Sketches Of

Tennessee's Pioneer Baptist Preachers


J. S. GREENLEE

(pages 208-209)

J. S. Greenlee was a son of John and Polly (Mays) Greenlee, and a nephew of  Elder James Greenlee. He was born in Grainger County, Tennessee, August 17, 1824. He made a profession of his faith in Christ in his seventeenth year. In his twenty-seventh year he was "licensed" to preach by Beech Grove Church, Grainger County, and later in the same year was "ordained" to the work of the ministry by a council composed of Elders James Greenlee, Samuel Jones and Elias Wester. His ministerial labors, for the most part, were in  Grainger, Hawkins, Hancock and Claiborne counties.

He was pastor of New Bethel, Cedar Springs, Central Point, New Prospect, Kidwell's Ridge, Cedar Grove, Pleasant Grove, Rock Bridge, Big Hill, and other churches.

J. S. Greenlee was a messenger of Central Point Church to the Nolachucky Association for a number of years, and four several years was a successful missionary of that body. His report to the association, for 1865, shows, "seventy-two days' labor,  sixty sermons preached, 190 professed conversions, forty-two baptisms, salary received $69.65."

"For nearly fifty years, with untiring zeal, he went forth proclaiming life to lost men and women. His labors were attended with great success, hundreds of souls being converted under his ministry. He was a great defender of the Baptist faith, and a great missionary and church-builder. Few preachers helped organize more churches than did Brother Greenlee. In his last years he was a great landmark in the Mulberry Gap Association. He died June 12, 1898, at his home near Mooresburg, Tenn." (G. H. Cope.)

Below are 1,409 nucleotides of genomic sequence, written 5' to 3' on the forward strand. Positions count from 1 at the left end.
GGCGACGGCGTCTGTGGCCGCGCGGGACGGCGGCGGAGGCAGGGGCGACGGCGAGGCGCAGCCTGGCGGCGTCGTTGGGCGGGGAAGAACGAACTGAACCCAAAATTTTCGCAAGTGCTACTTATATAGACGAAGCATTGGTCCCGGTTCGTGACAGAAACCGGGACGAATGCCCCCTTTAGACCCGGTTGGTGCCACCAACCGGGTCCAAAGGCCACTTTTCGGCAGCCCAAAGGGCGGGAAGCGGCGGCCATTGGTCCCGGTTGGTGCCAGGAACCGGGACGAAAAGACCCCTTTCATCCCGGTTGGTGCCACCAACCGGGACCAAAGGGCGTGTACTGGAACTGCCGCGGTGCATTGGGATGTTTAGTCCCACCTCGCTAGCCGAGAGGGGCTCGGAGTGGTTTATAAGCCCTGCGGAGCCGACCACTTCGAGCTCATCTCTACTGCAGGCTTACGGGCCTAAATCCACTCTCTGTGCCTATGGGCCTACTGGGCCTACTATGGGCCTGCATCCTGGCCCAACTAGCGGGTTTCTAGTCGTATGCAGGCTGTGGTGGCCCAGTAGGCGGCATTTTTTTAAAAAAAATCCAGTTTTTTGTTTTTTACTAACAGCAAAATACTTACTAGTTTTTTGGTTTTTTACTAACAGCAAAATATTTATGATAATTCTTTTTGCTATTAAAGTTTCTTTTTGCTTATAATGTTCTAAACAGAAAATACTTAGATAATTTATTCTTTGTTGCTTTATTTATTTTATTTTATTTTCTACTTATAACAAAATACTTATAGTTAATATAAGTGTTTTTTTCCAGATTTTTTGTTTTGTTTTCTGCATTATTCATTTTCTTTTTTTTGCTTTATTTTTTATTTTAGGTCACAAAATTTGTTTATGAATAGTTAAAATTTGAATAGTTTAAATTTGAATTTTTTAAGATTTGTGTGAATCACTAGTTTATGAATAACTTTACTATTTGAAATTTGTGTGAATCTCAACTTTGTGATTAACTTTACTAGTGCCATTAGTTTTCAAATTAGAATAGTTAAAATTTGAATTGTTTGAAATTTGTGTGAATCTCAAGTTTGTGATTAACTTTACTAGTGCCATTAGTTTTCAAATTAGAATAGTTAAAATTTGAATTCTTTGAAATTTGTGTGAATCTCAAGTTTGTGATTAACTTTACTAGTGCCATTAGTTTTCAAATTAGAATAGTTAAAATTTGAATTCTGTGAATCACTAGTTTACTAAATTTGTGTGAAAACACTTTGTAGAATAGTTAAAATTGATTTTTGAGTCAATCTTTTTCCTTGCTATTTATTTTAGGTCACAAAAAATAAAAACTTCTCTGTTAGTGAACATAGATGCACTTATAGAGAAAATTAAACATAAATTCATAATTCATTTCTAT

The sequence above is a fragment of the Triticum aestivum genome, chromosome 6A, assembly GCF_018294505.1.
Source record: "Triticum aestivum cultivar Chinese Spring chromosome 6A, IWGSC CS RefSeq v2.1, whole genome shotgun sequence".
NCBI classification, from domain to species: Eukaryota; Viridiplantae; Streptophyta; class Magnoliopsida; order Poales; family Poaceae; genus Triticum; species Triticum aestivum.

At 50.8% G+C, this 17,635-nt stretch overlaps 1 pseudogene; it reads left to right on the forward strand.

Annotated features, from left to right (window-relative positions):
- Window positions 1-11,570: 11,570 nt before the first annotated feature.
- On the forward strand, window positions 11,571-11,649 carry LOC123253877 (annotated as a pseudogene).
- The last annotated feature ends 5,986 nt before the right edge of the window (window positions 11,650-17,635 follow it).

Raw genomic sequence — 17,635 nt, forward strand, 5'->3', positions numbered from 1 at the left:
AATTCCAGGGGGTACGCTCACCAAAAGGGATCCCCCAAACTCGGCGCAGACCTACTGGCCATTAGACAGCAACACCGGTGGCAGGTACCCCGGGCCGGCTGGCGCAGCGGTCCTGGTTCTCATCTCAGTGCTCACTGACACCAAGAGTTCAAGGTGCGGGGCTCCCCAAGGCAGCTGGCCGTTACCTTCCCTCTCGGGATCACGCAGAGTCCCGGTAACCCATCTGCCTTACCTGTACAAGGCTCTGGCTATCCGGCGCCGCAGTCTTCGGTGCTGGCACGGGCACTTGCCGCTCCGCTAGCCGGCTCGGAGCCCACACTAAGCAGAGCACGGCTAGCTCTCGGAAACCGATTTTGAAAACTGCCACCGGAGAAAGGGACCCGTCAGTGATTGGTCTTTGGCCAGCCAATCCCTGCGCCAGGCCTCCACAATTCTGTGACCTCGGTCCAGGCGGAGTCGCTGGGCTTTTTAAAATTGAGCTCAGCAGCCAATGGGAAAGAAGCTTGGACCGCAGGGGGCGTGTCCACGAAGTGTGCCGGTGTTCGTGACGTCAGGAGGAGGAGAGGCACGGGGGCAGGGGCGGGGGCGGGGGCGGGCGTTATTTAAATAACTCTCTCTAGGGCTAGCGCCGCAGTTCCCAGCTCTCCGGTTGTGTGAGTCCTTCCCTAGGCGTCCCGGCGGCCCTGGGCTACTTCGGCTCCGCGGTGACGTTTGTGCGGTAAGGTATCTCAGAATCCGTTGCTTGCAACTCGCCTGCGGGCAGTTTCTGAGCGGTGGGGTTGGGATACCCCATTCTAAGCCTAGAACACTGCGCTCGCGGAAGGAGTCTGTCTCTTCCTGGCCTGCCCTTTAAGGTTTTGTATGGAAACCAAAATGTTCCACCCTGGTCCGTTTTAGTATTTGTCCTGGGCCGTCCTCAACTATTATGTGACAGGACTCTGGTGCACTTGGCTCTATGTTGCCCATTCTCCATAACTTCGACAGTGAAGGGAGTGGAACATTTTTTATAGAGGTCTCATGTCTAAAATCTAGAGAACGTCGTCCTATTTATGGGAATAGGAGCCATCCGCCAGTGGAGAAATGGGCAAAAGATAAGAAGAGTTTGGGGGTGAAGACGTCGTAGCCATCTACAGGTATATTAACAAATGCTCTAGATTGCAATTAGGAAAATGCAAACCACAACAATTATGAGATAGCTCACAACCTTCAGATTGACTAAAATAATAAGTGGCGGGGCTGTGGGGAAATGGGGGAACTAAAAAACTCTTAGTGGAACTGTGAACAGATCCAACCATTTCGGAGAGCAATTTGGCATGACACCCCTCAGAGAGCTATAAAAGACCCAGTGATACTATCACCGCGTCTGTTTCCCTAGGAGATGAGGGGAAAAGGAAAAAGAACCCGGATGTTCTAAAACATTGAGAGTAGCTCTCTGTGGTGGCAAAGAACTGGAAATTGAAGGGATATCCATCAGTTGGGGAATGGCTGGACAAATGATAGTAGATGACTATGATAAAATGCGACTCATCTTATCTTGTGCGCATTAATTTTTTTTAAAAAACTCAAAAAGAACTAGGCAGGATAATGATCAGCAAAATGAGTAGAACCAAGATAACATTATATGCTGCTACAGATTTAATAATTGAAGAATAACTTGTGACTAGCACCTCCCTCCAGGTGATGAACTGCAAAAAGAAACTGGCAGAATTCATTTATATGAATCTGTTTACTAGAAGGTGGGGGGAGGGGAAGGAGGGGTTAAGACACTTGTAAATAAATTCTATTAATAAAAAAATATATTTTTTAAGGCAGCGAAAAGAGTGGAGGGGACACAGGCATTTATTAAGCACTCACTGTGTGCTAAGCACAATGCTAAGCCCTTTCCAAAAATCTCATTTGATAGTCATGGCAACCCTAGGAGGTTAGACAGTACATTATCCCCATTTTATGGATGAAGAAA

I am credibly informed that Elder J. S. Greenlee baptized and was instrumental in bringing into the ministry eight Baptist preachers: J. B. Bundren, Elihu Tittsworth, James Kitts, William Wise, Chrisly Shelton, Eli Jones, B. Riggins, and a Brother Collins.


Burnett, J .J.  Sketches of  Tennessee's Pioneer Baptist Preachers.  Nashville, Tenn.:  Press of Marshall & Bruce Company, 1919.

URL:  http://www.knoxcotn.org/tnbaptists/index.html


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